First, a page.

There are a few items that, even when trying to pack light, are essential on a canoe trip. A good pair of shoes, a flashlight, waterproof matches and a decent knife will all make life in the woods much easier and enjoyable.
The Swedish FireKnife is a tool that was given to us for review, and so I ran it through its paces on my previous trip to Algonquin Park. It’s a collaboration between Mora, a Swedish knife company, and Light My Fire, who primarily make flints and firestarters. This is a sturdy-looking knife, a practical size, has a solid sheath, and as a bonus has a flint in the handle. The Swedish FireKnife retails for about $30 USD and is available in four different colours.
This knife is sharp. It slices paper cleanly, whittled sticks for roasting marshmallows, and scraped rings of wood shavings to use as tinder. It’s strong enough to be used as a small log splitter and stood up to a bit of gentle bashing to force the blade through the wood. I ate my dinner using it, and it works wonderfully.
I’ve started my fair share of fires in my life, and I’ve never considered it difficult, but I don’t normally use a flint to light one. Before this trip, it rained for three days, and on each day there, we had at least a bit of rain. Everything was damp, providing a great opportunity to test the flint on the FireKnife. With a bit of patience, we successfully lit our campfire. It wasn’t easy, and required a bit of brute force, but the flint works perfectly. The handle of the knife provides a good grip, and the holder on the end of the flint has enough of a ridge that I didn’t feel my knuckles were in danger from the blade. Replacing the flint into the handle of the knife is easy. It fits securely and with its one-click fastener, there’s no danger of it slipping out of place.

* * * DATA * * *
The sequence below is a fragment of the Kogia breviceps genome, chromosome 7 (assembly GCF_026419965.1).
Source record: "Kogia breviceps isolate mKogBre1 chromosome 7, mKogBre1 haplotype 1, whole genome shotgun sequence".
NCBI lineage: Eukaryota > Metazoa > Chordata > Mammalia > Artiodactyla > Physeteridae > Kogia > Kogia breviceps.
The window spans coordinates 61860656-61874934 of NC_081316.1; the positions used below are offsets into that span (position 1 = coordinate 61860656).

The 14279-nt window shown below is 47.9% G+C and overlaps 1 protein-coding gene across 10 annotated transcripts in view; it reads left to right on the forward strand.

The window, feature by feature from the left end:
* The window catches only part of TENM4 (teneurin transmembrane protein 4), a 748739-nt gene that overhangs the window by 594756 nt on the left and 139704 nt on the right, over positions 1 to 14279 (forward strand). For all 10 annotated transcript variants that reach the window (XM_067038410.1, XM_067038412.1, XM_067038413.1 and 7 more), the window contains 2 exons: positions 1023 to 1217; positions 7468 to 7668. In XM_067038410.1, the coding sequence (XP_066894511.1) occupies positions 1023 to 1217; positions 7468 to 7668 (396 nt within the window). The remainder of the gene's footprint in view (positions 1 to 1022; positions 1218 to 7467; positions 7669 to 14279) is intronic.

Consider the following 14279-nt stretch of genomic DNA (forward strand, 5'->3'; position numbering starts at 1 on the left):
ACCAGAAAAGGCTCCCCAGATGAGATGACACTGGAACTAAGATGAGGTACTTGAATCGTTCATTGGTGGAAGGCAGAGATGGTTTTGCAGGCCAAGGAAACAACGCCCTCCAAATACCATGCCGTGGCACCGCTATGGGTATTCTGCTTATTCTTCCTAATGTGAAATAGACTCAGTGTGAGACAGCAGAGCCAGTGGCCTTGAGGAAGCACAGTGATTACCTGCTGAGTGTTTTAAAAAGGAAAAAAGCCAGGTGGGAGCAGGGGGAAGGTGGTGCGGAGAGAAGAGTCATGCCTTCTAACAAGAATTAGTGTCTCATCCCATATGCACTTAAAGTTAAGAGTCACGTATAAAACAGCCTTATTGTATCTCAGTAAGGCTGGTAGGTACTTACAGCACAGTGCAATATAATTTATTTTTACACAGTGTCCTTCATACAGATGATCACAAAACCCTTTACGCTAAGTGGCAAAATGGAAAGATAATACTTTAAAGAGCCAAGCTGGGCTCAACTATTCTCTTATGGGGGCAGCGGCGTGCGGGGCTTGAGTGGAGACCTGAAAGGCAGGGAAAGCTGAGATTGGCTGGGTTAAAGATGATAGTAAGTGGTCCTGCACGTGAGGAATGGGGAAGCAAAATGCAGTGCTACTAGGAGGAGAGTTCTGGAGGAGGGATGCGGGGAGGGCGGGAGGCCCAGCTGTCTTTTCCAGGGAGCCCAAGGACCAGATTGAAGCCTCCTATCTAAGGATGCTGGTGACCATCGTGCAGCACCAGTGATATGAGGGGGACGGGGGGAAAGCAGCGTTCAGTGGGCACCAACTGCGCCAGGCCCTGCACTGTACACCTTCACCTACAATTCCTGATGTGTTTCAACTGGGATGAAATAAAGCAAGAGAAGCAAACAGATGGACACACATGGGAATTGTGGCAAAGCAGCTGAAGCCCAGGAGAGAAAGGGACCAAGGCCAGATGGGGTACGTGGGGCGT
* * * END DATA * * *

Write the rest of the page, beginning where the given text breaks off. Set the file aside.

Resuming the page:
I don’t normally carry a knife on my belt, so I don’t know if this a common problem, but no matter where I put it on my belt – at the front near my zipper, on the side of my hip, above my butt, it always caused some degree of discomfort. Its plastic sheath kept poking me in the rib, and then when I’d adjust it, it would poke me in the leg. The sheath is a solid piece of plastic, so the knife can only sit in one direction – directly perpendicular to the ground. Our walkie-talkies and even my old-school Blackberry case each have a swivel on the back, so they both turn parallel to the ground, avoiding the poking-me-in-the-ass issue. This knife would benefit from the same sort of swivel, though that would probably increase the price.
Worth noting, there’s a piece of cord looped through the end of the flint. The cord is help together by a plastic clasp, which shouldn’t be trusted. While packing for this trip, I grasped the cord and shook it, testing its durability. The plastic clasp didn’t break, but it opened, which released the cord and the knife dropped on the floor. It was a simple fix – I ditched the cap, tied the cord together and burnt the ends so it wouldn’t fray. The cord is very useful to help hold the flint while lighting a fire, but straight out of the packaging it’s not reliable.
This knife does not float. I haven’t tried sharpening it yet, as it simply doesn’t need it yet, but given Mora’s reputation for creating quality knives, I expect it will sharpen well.
Overall, this is a fine quality knife and the flint is a great bonus. There are some small problems with it, but for its price, it’s definitely worth buying.